Group pushing to save Holy Rosary Church from demolition

TACOMA, Wash. -- Thursday, hundreds of people filled the Holy Rosary Church School Auditorium to talk about how they can save the nearly 100-year-old deteriorating church.

This past weekend, the Archdiocese of Seattle announced they would permanently close and demolish the Holy Rosary Church. The structure has sat closed for months due to unsafe conditions, however, a small group in Tacoma is working to re-open the church.

“We want all of Tacoma to come out and help us save it,” said Jonathan Carp.

Carp is a board member for Save Tacoma’s Landmark Church. On Thursday, the group held a meeting to talk about the future of the iconic church with about 200 members of the community.

Carp says the goal of Save Tacoma’s Landmark Church is to raise enough money and awareness to keep the structure open.

In the decree from Archbishop J. Peter Sartain, it states to re-occupy the building would cost $2.25 million. The decree states, the cost of necessary other repairs in the future would cost an additional $6.7 million dollars.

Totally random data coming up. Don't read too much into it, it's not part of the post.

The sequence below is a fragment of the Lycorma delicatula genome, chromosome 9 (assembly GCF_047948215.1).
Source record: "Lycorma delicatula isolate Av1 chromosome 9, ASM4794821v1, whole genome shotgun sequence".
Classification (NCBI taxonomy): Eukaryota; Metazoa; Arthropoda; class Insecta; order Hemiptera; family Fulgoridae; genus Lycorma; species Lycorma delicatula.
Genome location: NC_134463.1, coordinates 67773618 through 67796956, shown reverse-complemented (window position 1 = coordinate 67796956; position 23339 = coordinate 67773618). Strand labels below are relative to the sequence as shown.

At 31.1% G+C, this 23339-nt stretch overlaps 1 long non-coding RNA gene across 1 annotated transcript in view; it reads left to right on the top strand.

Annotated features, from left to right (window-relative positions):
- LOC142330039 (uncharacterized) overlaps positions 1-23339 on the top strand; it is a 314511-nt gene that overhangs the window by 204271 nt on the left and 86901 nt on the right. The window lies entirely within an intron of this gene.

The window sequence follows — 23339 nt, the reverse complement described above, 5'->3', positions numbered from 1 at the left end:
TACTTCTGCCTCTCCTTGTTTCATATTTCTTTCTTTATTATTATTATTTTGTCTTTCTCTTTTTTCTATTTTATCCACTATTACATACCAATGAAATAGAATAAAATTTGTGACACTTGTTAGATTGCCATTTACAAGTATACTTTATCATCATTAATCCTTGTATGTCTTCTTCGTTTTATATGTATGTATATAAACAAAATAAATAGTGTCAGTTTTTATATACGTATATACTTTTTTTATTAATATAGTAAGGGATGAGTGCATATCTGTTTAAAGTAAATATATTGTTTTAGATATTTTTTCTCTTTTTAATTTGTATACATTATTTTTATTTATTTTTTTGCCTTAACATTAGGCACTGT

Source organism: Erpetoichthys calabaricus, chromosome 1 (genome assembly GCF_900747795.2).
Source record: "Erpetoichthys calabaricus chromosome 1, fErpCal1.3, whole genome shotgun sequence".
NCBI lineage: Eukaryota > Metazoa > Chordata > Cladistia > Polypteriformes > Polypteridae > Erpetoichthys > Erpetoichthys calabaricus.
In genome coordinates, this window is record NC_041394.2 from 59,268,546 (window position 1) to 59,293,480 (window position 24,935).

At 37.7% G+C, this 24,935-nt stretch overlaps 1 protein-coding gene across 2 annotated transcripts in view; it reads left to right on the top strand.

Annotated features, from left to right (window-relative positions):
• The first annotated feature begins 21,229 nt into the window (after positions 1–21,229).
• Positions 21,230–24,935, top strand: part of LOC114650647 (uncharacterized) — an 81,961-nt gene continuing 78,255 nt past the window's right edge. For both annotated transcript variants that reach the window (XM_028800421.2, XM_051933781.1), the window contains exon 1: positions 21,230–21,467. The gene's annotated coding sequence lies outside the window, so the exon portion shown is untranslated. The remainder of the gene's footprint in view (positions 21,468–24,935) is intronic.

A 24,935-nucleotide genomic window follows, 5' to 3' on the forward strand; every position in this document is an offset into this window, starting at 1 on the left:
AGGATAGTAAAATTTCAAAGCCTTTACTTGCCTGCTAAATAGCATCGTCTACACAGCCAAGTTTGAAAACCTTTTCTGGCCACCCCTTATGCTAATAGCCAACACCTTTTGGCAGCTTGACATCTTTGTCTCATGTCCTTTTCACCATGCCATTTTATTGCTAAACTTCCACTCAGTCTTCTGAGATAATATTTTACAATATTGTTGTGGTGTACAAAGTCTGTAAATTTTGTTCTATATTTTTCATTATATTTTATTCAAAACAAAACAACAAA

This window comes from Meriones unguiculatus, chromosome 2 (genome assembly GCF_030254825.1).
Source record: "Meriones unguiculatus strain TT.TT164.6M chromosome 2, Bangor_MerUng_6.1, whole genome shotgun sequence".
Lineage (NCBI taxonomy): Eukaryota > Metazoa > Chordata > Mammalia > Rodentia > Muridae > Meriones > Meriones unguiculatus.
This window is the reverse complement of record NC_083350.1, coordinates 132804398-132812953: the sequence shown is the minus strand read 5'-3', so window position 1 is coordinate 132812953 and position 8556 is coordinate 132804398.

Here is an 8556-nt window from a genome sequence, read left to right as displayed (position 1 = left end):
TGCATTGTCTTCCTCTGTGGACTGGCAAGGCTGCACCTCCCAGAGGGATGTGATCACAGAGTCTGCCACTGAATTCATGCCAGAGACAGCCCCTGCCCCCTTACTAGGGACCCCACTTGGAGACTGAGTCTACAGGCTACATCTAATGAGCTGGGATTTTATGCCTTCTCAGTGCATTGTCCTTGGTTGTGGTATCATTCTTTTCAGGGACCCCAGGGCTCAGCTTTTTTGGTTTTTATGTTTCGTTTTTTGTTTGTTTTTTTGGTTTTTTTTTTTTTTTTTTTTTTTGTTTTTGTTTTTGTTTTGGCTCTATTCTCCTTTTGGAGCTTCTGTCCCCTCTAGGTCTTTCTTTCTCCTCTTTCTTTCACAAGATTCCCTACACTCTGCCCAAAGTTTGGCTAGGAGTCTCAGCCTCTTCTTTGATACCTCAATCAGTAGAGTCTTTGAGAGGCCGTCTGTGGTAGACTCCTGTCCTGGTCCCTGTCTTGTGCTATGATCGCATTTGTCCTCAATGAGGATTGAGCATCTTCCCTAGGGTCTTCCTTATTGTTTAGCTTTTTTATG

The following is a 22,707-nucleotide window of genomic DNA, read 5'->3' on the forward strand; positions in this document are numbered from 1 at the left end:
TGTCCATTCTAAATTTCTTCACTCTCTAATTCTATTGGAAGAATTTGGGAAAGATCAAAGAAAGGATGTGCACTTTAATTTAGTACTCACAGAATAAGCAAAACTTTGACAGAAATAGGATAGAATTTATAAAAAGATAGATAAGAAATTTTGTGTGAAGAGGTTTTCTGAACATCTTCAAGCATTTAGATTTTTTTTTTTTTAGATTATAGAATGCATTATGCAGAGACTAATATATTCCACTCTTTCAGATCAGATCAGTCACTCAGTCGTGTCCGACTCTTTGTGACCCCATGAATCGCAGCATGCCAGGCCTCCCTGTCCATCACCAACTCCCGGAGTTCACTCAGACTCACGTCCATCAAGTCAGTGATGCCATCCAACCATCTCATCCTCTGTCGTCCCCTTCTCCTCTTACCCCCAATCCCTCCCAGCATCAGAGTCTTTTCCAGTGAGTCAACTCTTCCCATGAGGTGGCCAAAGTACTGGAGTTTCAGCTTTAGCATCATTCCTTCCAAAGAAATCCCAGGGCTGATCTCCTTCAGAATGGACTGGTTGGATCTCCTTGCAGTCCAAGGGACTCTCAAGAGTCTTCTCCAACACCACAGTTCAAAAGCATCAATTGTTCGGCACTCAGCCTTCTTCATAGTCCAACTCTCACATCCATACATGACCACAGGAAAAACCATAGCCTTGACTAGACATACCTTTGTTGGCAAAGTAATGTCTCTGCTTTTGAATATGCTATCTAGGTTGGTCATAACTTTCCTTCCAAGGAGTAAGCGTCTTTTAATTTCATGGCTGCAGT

Finally, the decree states the total cost to repair the church interior and exterior would be approximately $17.7 million dollars.

Read the full decree

“It is a lot of money, and it’s going to take a long time, but we don’t think it’s going to take nearly as long as the archdiocese thinks,” said Jonathan Carp.

However, church officials say saving Holy Rosary is more than just raising the money.

In the decree, Sartain says, “A question must be asked, as well: Even if the financial resources could be identified, is it the best use of almost $18 million to repair one church serving a small and declining community of faithful, when there are so many other pressing human needs in the area?”

Carp says this church is important to the entire city.

“The church isn’t just for the parishioners, it’s for all of Tacoma,” he said.

Tacoma Mayor Victoria Woodards attended Thursday’s meeting. She says Holy Rosary Church is number 14 on the city’s list of historic landmarks.

Woodards says if the Archdiocese goes through with demolishing the structure the decision would have to go through the city.